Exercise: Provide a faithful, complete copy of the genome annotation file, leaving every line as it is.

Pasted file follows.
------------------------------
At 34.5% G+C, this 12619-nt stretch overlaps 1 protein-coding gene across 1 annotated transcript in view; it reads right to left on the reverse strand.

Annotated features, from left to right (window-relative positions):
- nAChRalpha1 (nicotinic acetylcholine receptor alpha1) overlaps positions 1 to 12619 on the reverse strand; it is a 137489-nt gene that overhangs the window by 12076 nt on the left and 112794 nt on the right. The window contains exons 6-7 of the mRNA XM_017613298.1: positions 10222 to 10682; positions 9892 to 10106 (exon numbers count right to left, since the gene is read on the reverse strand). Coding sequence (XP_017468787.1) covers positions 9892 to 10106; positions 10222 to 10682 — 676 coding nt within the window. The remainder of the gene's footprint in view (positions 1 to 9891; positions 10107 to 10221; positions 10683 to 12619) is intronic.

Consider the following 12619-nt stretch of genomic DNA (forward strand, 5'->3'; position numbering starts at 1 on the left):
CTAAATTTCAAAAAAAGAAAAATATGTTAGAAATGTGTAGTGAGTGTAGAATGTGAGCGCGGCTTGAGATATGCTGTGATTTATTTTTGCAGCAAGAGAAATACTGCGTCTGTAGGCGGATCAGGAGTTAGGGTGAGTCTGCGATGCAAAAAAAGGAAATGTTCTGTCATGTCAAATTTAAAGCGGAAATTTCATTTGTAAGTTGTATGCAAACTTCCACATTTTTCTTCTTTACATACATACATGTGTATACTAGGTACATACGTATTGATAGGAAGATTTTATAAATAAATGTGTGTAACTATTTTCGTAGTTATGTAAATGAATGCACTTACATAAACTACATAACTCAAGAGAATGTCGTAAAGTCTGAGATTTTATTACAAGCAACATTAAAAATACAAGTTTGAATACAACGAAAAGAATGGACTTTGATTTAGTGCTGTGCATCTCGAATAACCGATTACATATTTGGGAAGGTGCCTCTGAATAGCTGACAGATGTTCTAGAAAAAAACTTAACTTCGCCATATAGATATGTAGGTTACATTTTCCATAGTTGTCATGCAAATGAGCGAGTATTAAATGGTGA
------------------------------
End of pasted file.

At 34.5% G+C, this 12619-nt stretch overlaps 1 protein-coding gene across 1 annotated transcript in view; it reads right to left on the reverse strand.

Annotated features, from left to right (window-relative positions):
- nAChRalpha1 (nicotinic acetylcholine receptor alpha1) overlaps positions 1 to 12619 on the reverse strand; it is a 137489-nt gene that overhangs the window by 12076 nt on the left and 112794 nt on the right. The window contains exons 6-7 of the mRNA XM_017613298.1: positions 10222 to 10682; positions 9892 to 10106 (exon numbers count right to left, since the gene is read on the reverse strand). Coding sequence (XP_017468787.1) covers positions 9892 to 10106; positions 10222 to 10682 — 676 coding nt within the window. The remainder of the gene's footprint in view (positions 1 to 9891; positions 10107 to 10221; positions 10683 to 12619) is intronic.

Consider the following 12619-nt stretch of genomic DNA (forward strand, 5'->3'; position numbering starts at 1 on the left):
CTAAATTTCAAAAAAAGAAAAATATGTTAGAAATGTGTAGTGAGTGTAGAATGTGAGCGCGGCTTGAGATATGCTGTGATTTATTTTTGCAGCAAGAGAAATACTGCGTCTGTAGGCGGATCAGGAGTTAGGGTGAGTCTGCGATGCAAAAAAAGGAAATGTTCTGTCATGTCAAATTTAAAGCGGAAATTTCATTTGTAAGTTGTATGCAAACTTCCACATTTTTCTTCTTTACATACATACATGTGTATACTAGGTACATACGTATTGATAGGAAGATTTTATAAATAAATGTGTGTAACTATTTTCGTAGTTATGTAAATGAATGCACTTACATAAACTACATAACTCAAGAGAATGTCGTAAAGTCTGAGATTTTATTACAAGCAACATTAAAAATACAAGTTTGAATACAACGAAAAGAATGGACTTTGATTTAGTGCTGTGCATCTCGAATAACCGATTACATATTTGGGAAGGTGCCTCTGAATAGCTGACAGATGTTCTAGAAAAAAACTTAACTTCGCCATATAGATATGTAGGTTACATTTTCCATAGTTGTCATGCAAATGAGCGAGTATTAAATGGTGA